New England's "Other" Capes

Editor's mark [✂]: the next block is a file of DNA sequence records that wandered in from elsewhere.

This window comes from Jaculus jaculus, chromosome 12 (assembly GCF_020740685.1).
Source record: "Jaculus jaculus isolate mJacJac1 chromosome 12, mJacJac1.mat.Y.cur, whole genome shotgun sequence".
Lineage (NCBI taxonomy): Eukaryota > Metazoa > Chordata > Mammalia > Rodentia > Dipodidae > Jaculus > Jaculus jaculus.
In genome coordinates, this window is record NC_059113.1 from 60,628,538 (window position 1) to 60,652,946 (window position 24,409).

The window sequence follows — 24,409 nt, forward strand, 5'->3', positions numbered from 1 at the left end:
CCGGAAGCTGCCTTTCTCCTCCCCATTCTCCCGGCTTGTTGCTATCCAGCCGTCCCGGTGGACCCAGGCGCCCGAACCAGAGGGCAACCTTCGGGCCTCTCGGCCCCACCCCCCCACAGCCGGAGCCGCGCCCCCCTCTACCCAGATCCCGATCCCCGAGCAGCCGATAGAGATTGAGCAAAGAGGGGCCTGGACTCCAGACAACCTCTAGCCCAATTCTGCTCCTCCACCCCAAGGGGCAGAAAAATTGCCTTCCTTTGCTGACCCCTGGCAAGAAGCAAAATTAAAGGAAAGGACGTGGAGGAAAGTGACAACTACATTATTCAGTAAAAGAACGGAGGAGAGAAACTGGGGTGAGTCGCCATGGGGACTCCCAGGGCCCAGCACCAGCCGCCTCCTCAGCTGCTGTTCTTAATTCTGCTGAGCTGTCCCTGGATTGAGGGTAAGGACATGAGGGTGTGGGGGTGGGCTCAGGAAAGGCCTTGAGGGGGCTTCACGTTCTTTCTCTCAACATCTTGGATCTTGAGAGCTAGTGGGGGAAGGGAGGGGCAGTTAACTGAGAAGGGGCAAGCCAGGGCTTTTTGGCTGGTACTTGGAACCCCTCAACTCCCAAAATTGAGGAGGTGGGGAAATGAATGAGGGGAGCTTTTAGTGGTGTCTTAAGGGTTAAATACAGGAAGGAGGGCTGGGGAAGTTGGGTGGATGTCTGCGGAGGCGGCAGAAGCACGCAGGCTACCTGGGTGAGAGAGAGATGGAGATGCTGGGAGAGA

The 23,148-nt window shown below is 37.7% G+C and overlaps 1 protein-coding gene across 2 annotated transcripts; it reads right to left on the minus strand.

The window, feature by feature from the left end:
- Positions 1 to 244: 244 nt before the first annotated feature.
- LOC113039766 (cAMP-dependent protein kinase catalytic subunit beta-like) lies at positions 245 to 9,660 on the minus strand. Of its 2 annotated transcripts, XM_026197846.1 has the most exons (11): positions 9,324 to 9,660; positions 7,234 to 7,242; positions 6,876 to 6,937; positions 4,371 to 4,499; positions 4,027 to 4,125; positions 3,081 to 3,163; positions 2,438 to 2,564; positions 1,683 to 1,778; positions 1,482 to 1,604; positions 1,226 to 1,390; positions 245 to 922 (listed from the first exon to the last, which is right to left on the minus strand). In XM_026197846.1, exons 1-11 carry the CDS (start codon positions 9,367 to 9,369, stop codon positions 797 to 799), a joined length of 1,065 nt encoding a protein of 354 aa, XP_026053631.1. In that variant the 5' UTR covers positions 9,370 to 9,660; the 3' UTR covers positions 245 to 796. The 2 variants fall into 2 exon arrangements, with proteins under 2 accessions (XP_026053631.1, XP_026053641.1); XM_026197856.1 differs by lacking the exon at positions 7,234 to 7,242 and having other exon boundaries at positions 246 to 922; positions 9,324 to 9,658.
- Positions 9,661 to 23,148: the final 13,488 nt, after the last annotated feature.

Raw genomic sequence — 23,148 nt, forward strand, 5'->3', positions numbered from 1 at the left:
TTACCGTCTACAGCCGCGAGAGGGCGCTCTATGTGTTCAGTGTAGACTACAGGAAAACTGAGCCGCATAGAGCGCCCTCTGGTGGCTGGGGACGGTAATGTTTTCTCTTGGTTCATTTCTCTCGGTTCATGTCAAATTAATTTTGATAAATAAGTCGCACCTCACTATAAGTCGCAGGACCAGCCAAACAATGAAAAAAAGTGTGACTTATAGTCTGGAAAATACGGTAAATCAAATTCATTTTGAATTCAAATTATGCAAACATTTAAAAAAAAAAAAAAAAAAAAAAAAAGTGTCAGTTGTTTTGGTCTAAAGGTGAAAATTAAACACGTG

“There’s no mini-golf here, that’s for sure,” says Tony Sapienza, making the inevitable comparison between rugged Cape Ann—where he owns a beachside inn—and its better-known cousin, Cape Cod. He notes that Gloucester, Mass., a tight-knit fishing community on Cape Ann just 45 minutes north of Boston, still has rusting fishing boats in its harbor. “And people like it that way,” he says. SEE THE "OTHER" CAPES! If you’re looking for authentic New England without the throngs, Gloucester is a good place to start. The oldest fishing port in the U.S., it’s a sea-sprayed, weather-beaten place where you can still watch wader-wearing tuna fishermen pull their boats up to Cape Pond Ice’s storage shed. Getting a glimpse of that kind of realness is exactly what visitors to these parts crave. It’s certainly what I was looking for in my quest to discover New England’s “other" capes jutting out from the coast between Boston and Portland, Maine. I found expansive beaches with frothy seas, wonderfully old-fashioned Main Streets, historic lighthouses on stunningly scenic promontories, and some of the freshest locally sourced meals around. It just goes to show that while these other capes may be less glorified, they are no less glorious. DAY 1 Boston to Cape Ann 40 miles Cape Ann, as people here like to tell you, is a locals’ haven that just happens to welcome a fair share of tourists. On a summer day you’re likely to find many of them at Gloucester’s Good Harbor Beach. “People are very into their community here,” says Geraldine Benjamin, a teacher from Sturbridge, Mass., who spends weekends and summers in Gloucester. “I love the local art and the fishing.” She watches as her daughter and granddaughter frolic on this wide stretch of fine, white sand edged by dunes and a gurgling creek leading into a frothy pocket of the Atlantic. At low tide, the ocean delivers a swirl of crystalline tide pools just made for budding marine biologists to explore. I treasure a perfect view of the beach from my room directly across the street at the Blue Shutters Beachside Inn (1 Nautilus Rd, Gloucester, Mass., blueshuttersbeachside.com, rooms from $125), owned by Sapienza, his wife Patty, and their friends AnneMarie and Ed Comer. In the cool of the evening I cozy up with hot tea and cookies, sitting in front of a fire in the inn’s living room—a homey space with wood floors, damask sofas, embroidered pillows, and massive picture windows looking out at Good Harbor. A sign over the fireplace reminds me to Dream, a nod to the owners’ leap into their new lives as innkeepers. Like many visitors, they were drawn to Cape Ann partly by Rocky Neck, a nearby artists’ colony where you can soak up the sumptuous light that has drawn artists including Milton Avery, Edward Hopper, and Winslow Homer. Today, a diverse crew lives and works here, welcoming the curious into their studios. In fact, the art scene is so buzzy that when I ask local artist and gallery owner Gordon Goetemann to tell me about Rocky Neck’s heyday, he says—now! “I arrived here as an apprentice,” he recalls. “That was 1954. The season used to end when the pipes started to freeze, but now some residents are here 12 months out of the year.” Before heading up the coast, I stop in downtown Gloucester for a fat eggplant sub, stuffed with roasted peppers and fresh mozzarella, at Virgilio’s Bakery & Deli (29 Main St., Gloucester, Mass., 978/283-5295, sub sandwich $6), and then visit the town’s most famous landmark: the Fishermen’s Memorial Statue, a 1925 bronze of a fisherman at the wheel, in honor of Gloucester natives—like those in the 1991 “perfect storm”—who’ve died at sea. The memorial, overlooking the sweeping outer harbor, makes a peaceful, poignant final stop. DAY 2 Cape Ann to Cape Neddick 67 miles Heading north from Cape Ann on Route 1A, a swath of coastal wetlands puts the ocean out of view for a while. I cruise past antiques shops, horse farms, and young boys in cutoffs jumping into narrow waterways. Arriving at Salisbury Beach is a shock after peaceful Cape Ann. It’s a pure honky-tonk beach scene, but in such a nostalgic, living-museum way that it’s worth a stop. Clutches of kids feast on cotton candy and soft-serve cones and boardwalk signs announce Happy’s Fried Dough and Corn Dogs. New Hampshire’s 18-mile coastline is next, and it’s short but sweet. Stop at the 135-acre Odiorne Point State Park (Route 1A, Rye, N.H., nhstateparks.org), where you can hike or bike along wooded trails, explore rocky tidepools, and drop in at the Seacoast Science Center. Here, inquisitive kids can climb into fishing-boat exhibits and stand under a complete whale skeleton. Before crossing into Maine, grab a bite in Portsmouth, which is brimming with good food, like The Flatbread Company’s signature pizza—you can watch it baking in a wood-fire oven (138 Congress St., Portsmouth, N.H., flatbread company.com, pizza from $8.75). The next cape, Maine’s Cape Neddick, extends one mile from Route 1 to the coast. I arrive just before dusk, excited to settle in at Dixon’s Campground (1740 U.S. Route 1, Cape Neddick, Maine, dixonscampground.com, camper with water and electricity $40/night). It’s set in a shady thicket and is completely peaceful, with nothing but the rustle of the wind in the trees and the faint French murmurings of Quebecois guests lulling me to sleep in my tent. For those seeking a more solid roof over their heads, the Kathadin Inn, a 19th century guesthouse, is right on the beach in nearby York (11 Ocean Ave., York, Maine, thekatahdininn.com, doubles from $105). DAY 3 Cape Neddick to Cape Porpoise to Cape Elizabeth 56 miles When I step onto the wet sand at Cape Neddick’s Long Sands Beach—a putty-colored expanse in the nostalgia-laced small town of York, a 10-minute drive from my campground—it’s so shockingly icy (in midsummer!) that I don’t even dip a toe into the ocean. But it doesn’t stop hardy Mainers, who bob and swim and bodysurf as if they’re in the Caribbean. The beach’s tidepools are rich with periwinkles, and the crowded beach feels surprisingly empty thanks to what I’m told is an only-in-Maine phenomenon: folks sitting just about as far back from the water as they possibly can in anticipation of the rising tide. “We just don’t want to move,” chuckles Joe Sousa, a Boston-area native who’s been vacationing here for 40 years. From the beach I’m drawn to a view in the distance of a rocky peninsula leading to the dramatic 1879 Cape Neddick “Nubble” Lighthouse. Though you can’t go inside—it sits perched on its own tiny, rocky island—a park created in its honor draws a steady crowd of visitors who photograph, paint, or in my case just stare at the sea spray, the Hopper-esque beacon, and its dainty keeper’s house perched precariously on a cliff. Two very much on-the-radar towns are next, but I skirt most of their gravitational pull. In artsy Ogunquit, refuel with a panini on fresh focaccia at Bread and Roses Bakery (246 Main St.,  Ogunquit, Maine, breadandrosesbakery.com, panini $8) and stroll along Marginal Way, an oceanfront footpath edging the town’s coastal cliffs. Then comes Kennebunkport, of preppy, Bush-family fame. You should make a beeline to the quieter side of town, a bucolic fishing community on Cape Porpoise—home to Pier 77, with waterside tables that provide views of the working lobster boats in Cape Porpoise Harbor. Local friends sang the praises of the Lobster Shack at Two Lights, in tony Cape Elizabeth, renowned for its classic New England split-top lobster roll. But first I savor a gem of a mile-long hike in Biddeford Pool at East Point Sanctuary (18 Ocean Ave., Biddeford, Maine, sacobaytrails.org), through stands of pine and sugar maples, ending at a rocky beach where I finally get up the nerve to wade into the exhilaratingly chilly water. Then it’s dinner at the Lobster Shack (225 Two Lights Rd., Cape Elizabeth, Maine, lobstershacktwolights.com, lobster roll market price), where I get a table on a rocky bluff flush with the Atlantic, breeze in my face. They say “Red sky at night, sailor’s delight.” Delightful indeed.